If the story had stopped there the whole event would have been notable enough, but there were further developments of much more serious consequence. The morning after his escape, Lucas joined a group of soldiers carrying military mail, travelling by lorry and with a motorcycle lead, intending to return to Fermoy at the soonest opportunity. Barely twenty minutes after leaving, they had just travelled past the small village of Oola, near Limerick’s border with Tipperary, when they were forced to come to a grinding halt. The road was barricaded. Suddenly shots rang out.
Independent of anything that the IRA units in Cork, Limerick or Clare had done, IRA men from Tipperary, including Dan Breen and Sean Treacy, had arranged to ambush what they thought would only be a British military dispatch rider, but which turned out to both be that and a lorry load of troops. Though they knew about Lucas’ situation, they had no idea until after the shooting that he was present at the scene of the ambush. The motorcycle rider was killed in the first volley of fire, and another soldier in the lorry killed as the ambush escalated. Several other British soldiers were wounded, but survived. Lucas himself, grabbing a pistol and firing back, was grazed in the face. For ten minutes the two sides fired back and forth: having not expected the amount of soldiers they faced, the IRA quickly decided to retreat, especially when other British military and RIC neared the scene. Lucas survived, and would continue on his way. British regulars wold later run amok in Tipperary Town as revenge for the deaths of their comrades.
Still, there was more drama to unfold. Lucas’ account of what had happened, and his positive apprisal of how he had been treated by the IRA, caused further embarrassment to the British government, that was forced to deal with one of their senior army officers essentially praising what they were otherwise trying to treat as a largely lawless bunch of criminals. The General further refused to outline where he had been kept when imprisoned, or to try and identify those involved, allegedly having given his word of honour to his captors that he would not do so. He stuck to this despite the threat of a court martial. He would soon return home to his wife and newborn son. He would remain in the army until 1932, and died in 1958.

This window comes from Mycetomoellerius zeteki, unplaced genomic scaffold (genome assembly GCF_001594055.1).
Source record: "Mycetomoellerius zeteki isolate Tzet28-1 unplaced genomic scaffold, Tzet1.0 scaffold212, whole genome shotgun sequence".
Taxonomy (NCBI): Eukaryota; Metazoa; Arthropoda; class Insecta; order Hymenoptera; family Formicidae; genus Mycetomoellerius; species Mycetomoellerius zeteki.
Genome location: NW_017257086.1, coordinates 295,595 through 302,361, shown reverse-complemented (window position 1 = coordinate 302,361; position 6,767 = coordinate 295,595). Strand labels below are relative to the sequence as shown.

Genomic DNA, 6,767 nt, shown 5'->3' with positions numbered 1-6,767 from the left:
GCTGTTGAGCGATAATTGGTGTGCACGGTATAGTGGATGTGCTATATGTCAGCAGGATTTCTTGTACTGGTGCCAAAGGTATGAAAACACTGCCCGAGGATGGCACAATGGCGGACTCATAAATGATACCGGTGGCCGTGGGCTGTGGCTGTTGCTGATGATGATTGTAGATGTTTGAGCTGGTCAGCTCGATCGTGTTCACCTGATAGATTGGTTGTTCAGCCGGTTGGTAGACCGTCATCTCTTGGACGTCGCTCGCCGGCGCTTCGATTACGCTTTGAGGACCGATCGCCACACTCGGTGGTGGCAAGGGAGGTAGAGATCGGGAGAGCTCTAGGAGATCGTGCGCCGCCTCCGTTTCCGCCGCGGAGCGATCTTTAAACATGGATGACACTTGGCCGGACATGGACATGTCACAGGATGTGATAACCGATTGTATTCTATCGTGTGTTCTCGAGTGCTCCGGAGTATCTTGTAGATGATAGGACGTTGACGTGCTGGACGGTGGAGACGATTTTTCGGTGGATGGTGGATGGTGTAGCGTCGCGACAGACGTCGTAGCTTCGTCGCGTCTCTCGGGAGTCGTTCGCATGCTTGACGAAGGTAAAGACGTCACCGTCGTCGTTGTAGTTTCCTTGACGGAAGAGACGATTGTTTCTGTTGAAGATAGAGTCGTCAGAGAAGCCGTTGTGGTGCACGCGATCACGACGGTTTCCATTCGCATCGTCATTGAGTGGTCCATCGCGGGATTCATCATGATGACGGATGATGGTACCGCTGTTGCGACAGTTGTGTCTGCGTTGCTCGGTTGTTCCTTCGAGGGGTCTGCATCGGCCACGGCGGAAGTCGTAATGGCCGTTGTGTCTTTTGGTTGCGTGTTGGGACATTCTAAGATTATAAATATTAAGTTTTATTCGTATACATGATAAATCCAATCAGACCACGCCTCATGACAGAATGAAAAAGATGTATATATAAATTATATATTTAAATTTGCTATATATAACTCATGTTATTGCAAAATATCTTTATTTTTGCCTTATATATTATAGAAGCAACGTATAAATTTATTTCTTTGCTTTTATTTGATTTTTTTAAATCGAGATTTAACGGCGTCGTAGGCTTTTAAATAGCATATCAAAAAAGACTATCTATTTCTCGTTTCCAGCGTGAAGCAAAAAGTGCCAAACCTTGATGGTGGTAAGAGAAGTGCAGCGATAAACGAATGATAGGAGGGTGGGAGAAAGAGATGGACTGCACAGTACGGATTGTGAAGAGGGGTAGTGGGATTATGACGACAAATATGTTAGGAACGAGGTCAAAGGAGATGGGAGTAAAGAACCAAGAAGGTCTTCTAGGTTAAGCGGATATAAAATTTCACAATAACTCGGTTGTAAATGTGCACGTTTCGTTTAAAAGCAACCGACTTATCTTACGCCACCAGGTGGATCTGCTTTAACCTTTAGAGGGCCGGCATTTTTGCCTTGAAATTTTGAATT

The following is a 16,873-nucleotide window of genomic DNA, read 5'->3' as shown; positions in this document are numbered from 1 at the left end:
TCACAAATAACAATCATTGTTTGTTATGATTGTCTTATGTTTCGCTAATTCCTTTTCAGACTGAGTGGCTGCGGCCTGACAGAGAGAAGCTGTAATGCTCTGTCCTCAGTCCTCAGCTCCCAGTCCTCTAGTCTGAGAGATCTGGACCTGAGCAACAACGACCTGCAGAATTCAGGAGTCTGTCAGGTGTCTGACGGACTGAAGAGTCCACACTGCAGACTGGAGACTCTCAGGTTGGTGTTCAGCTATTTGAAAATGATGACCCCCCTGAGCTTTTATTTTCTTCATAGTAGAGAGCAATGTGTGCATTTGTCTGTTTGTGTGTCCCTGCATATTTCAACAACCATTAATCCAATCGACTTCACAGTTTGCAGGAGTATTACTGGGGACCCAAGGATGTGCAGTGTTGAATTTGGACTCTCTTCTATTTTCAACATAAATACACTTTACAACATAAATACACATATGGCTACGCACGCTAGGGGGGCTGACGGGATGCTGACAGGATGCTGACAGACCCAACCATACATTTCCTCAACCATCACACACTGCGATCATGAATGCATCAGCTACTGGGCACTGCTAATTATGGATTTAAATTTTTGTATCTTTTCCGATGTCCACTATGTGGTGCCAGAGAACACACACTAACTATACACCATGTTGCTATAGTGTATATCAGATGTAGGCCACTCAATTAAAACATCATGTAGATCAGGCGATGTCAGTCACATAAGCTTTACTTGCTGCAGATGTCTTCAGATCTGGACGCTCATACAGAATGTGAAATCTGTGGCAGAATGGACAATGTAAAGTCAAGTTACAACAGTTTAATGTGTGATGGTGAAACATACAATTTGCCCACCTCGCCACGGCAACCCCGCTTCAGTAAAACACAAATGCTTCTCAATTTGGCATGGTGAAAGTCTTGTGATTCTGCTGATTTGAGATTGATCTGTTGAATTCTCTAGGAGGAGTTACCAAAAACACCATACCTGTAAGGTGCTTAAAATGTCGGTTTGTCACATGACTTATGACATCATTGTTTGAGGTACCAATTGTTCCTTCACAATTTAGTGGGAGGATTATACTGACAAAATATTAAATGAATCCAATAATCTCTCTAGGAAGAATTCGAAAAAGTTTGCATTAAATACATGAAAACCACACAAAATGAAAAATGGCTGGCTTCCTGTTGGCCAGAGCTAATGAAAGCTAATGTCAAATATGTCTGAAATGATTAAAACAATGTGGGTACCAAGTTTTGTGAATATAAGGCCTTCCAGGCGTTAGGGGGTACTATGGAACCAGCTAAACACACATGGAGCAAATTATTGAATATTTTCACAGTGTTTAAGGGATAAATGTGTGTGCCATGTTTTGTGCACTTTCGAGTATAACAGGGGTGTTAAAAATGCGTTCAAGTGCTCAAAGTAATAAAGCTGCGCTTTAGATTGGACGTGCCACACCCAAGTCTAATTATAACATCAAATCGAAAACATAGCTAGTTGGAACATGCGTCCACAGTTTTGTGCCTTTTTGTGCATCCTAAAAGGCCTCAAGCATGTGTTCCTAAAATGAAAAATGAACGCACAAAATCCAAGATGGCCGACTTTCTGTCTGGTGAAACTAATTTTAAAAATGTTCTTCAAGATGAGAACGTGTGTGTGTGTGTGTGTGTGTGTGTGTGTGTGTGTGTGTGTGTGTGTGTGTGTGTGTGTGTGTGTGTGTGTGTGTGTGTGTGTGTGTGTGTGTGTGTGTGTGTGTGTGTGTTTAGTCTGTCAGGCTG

The entire affair was a PR disaster for the British from start to finish. A senior General commanding one of their brigades had placed himself in harms way by not giving adequate consideration for security. The IRA had been able to demonstrate their own effectiveness by capturing him so easily, and evading all efforts to retrieve him. Worse, the IRA were able to cultivate an image of being honourable jailers, treating with respect a high-ranking “prisoner-of-war”, and were even able to add a nice romantic sheen to the story through their facilitation of communication between Lucas and his wife. And, at the very end of it all, the British had suffered another ambush and another two soldiers killed.
But it is also notable for the sheer civility of it. Only a few months after what occurred, it would be unthinkable for a senior British general acting as Lucas did not to be targetted for assassination, or for any member of the Crown Forces who fell into IRA hands to be treated as well. It is a rare but fascinating moment in the history of the War of Independence, when the violence that marked the conflict seemed to temporarily recede. The like of it would be rare in the future.
From Cork we now go abroad, to have a look at one of the “named” Irish units of the British military. The Connacht Rangers were one of the most famous regiments of the United Kingdom, who had just emerged from the slaughter of the First World War in a badly reduced state. Stationed in India, some of its membership would now provide one of the War of Independence’s most infamous flashpoints.